The mentioned keyboard includes an X-Y matrix of depressible keys each centered over a respective one of the click discs 45. As a step in the operation of device 10, one of such keys is manually depressed to resiliently deflect downward the click disc 45 below it. The disc responsively touches the contact pad 21 below it so as to make an electrical connection between the row path 20 in which such pad is included and the strip 40 and column path 20 which are electrically coupled to the deflected disc. The making and subsequent breaking of such connection is communicated via the terminal pads for such paths and the edge connectors 71 for such pads to the circuit board 70 to indicate and then terminate performance of a function. For example, if assembly 10 is associated with the keyboard of a multifrequency dialing telephone set, the making and breaking of such connection will initiate and terminate the production of a multifrequency dial tone.
There will now be considered in more detail certain features of the described exemplary embodiment.
The insulating coating 35 deposited on the printed wiring board 15 has a thickness which allowably may vary between about 0.001 inch and about 0.002 inch at places where it covers the copper foil 19 on the board 15. As already described, such coating serves not only to insulate the strips 40 from the underlying electroconductive paths 20 (except for selected areas thereof) but, also as an electroplating mask whereby the copper foil 19 of such paths may have very thin layers 36 and 37 of nickel and gold plated thereon only in these selected areas. An additional function performed by coating 35 is that it elevates the bottom of the click disc strips 40 by the thickness of the coating above the top of the contact pads 21 so that, in the course of the click discs being deflected to touch these pads, the discs must pass downward beyond the bottom surface of the side portions 42, 42' of the strips 40 to undergo a negative deflection of from about 0.001 inch to about 0.002 inch. Such amount of negative deflection is desirable in that it provides optimal tactile feel consistent with maintaining contact bounce within acceptable values.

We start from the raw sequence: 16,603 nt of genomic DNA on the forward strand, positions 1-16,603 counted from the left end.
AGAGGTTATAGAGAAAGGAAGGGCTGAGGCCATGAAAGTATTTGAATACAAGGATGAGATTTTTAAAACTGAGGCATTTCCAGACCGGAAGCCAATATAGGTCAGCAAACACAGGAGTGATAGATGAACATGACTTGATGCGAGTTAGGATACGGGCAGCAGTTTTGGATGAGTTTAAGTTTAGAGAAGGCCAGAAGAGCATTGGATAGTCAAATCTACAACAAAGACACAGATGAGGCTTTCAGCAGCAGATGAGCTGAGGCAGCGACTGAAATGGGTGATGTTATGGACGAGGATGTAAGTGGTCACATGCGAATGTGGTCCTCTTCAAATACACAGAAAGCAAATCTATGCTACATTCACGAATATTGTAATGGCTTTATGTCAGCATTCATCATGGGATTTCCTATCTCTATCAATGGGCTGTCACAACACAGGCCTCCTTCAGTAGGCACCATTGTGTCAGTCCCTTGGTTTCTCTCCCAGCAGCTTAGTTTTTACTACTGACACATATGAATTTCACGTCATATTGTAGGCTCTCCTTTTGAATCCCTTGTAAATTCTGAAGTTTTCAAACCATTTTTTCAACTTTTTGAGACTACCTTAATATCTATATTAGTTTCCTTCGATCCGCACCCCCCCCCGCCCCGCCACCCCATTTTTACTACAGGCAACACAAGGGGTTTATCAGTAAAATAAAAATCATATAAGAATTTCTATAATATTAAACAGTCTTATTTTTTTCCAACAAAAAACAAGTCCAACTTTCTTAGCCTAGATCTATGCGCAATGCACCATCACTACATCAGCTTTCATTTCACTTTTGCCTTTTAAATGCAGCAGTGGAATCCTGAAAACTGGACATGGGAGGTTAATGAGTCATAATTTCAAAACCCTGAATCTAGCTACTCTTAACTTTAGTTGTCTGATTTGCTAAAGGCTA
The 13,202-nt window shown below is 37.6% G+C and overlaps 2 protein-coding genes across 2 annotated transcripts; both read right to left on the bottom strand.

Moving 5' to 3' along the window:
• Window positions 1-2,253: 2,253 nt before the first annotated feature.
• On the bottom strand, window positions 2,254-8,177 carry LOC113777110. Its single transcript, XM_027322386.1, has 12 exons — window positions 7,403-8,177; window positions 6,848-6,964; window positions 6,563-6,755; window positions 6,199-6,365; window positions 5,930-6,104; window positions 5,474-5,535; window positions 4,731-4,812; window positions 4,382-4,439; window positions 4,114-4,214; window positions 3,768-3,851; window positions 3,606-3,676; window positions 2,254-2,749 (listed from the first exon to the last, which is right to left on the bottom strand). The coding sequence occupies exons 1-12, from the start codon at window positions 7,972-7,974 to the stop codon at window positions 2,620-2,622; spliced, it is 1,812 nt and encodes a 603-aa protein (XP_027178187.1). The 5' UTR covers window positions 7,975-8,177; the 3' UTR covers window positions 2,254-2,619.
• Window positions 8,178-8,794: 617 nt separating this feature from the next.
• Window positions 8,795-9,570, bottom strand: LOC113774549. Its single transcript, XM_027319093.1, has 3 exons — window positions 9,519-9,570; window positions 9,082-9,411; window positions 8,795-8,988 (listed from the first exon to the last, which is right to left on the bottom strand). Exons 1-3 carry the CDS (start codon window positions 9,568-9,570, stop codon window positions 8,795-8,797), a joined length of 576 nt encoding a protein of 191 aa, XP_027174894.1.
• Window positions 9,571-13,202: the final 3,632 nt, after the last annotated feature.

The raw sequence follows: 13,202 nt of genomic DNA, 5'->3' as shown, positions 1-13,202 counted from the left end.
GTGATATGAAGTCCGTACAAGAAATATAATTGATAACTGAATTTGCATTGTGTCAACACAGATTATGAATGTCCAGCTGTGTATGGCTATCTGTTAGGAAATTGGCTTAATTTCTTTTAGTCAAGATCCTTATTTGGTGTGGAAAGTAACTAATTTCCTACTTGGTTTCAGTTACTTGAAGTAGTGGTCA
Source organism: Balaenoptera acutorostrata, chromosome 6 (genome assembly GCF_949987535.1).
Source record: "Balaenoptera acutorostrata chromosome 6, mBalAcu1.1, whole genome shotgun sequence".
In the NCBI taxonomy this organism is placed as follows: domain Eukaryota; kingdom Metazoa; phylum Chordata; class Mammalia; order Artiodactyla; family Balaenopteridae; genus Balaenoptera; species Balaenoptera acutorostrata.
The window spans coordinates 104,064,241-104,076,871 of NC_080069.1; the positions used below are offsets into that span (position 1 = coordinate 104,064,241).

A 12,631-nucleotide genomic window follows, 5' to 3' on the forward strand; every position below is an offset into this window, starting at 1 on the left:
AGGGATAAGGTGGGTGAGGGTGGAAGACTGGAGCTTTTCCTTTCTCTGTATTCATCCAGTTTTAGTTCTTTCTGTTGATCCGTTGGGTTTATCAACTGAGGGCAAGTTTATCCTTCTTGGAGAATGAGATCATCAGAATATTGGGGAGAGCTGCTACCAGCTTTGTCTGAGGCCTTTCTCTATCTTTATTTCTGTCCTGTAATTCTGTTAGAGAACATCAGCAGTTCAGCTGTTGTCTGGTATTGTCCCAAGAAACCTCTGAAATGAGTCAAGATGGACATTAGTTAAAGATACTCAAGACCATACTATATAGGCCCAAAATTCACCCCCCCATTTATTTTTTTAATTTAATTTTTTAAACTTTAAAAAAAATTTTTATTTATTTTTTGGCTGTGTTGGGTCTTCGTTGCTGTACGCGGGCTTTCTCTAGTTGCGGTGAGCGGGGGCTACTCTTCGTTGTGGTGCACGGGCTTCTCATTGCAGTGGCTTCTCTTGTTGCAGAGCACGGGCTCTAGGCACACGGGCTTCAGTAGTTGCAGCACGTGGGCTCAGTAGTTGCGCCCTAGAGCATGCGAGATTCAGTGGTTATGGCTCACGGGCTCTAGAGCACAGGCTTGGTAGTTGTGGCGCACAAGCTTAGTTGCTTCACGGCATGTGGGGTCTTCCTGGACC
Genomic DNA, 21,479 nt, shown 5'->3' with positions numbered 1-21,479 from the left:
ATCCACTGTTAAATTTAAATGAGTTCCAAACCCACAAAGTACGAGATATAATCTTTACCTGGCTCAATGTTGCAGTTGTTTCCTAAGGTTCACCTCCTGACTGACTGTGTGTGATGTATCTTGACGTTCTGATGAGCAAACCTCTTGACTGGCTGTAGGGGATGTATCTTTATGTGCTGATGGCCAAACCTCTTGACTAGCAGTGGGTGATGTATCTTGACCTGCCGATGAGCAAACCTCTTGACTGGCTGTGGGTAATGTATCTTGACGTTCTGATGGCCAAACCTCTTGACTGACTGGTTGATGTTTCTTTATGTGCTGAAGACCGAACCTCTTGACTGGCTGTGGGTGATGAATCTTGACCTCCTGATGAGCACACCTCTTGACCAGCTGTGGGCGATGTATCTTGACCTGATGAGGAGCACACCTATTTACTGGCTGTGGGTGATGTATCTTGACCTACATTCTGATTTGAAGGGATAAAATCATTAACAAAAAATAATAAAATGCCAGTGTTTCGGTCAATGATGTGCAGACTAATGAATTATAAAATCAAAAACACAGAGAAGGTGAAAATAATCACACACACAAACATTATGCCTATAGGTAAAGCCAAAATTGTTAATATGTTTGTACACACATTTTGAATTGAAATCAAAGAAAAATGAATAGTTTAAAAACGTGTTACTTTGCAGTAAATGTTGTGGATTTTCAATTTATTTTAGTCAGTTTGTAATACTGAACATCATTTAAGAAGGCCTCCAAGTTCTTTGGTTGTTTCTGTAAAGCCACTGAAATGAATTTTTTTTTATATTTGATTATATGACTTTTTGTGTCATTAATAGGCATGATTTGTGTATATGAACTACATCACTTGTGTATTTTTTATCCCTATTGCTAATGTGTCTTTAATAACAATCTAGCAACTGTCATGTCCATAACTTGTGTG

Insulating coating 35 affords the advantage, therefore, that, in association with assembly 10, that one element of the assembly performs the triple functions of insulating, serving as a plating mask, and raising the bottoms of the click disc strips above the contact pads just enough to require an optimal amount of negative deflection of the click discs in order to touch such pads. To have such an element provide all three of such functions is desirable since a considerable savings is realized thereby in time, effort and expense.
In connection with the foregoing, while the copper foil 19 in the contact pads 21 has a minimal thickness of 0.0014 inch, in practice such thickness may depart from such minimal value by a substantial relative amount as, say, 0.0004 inch. These tolerance variations (whatever their value) when added to tolerance variations in the thickness of coating 35 might, if uncorrected for, cause the negative deflection of the click discs necessary to touch the contact pads to be outside the designed permissible range for the amount of negative deflection. Such an acceptable accumulation of tolerance variations is however prevented in assembly 10 by the use of the described copper foil bars 30 on the printed wiring board 15. That is, irrespective of tolerance variations in the thickness of the copper foil 19, bars 30 will have substantially the same height above the surface of base member 16 as do the contact pads 21. Thus, the difference in height above that surface between the bottom of strips 40 and the top of the contact pads 21 will depend only on the thickness overlying bars 30 of the coating 35. Hence, by virtue of the use of bars 30, tolerance variations in the thickness of copper foil 19 are cancelled out in the determination of the amount of negative deflection to touching of the click discs. Such amount is, in other words, dependent only on the thickness of coating 35. It follows that no possibly unfortunate accumulation of tolerance variations (such as has been earlier described) can occur.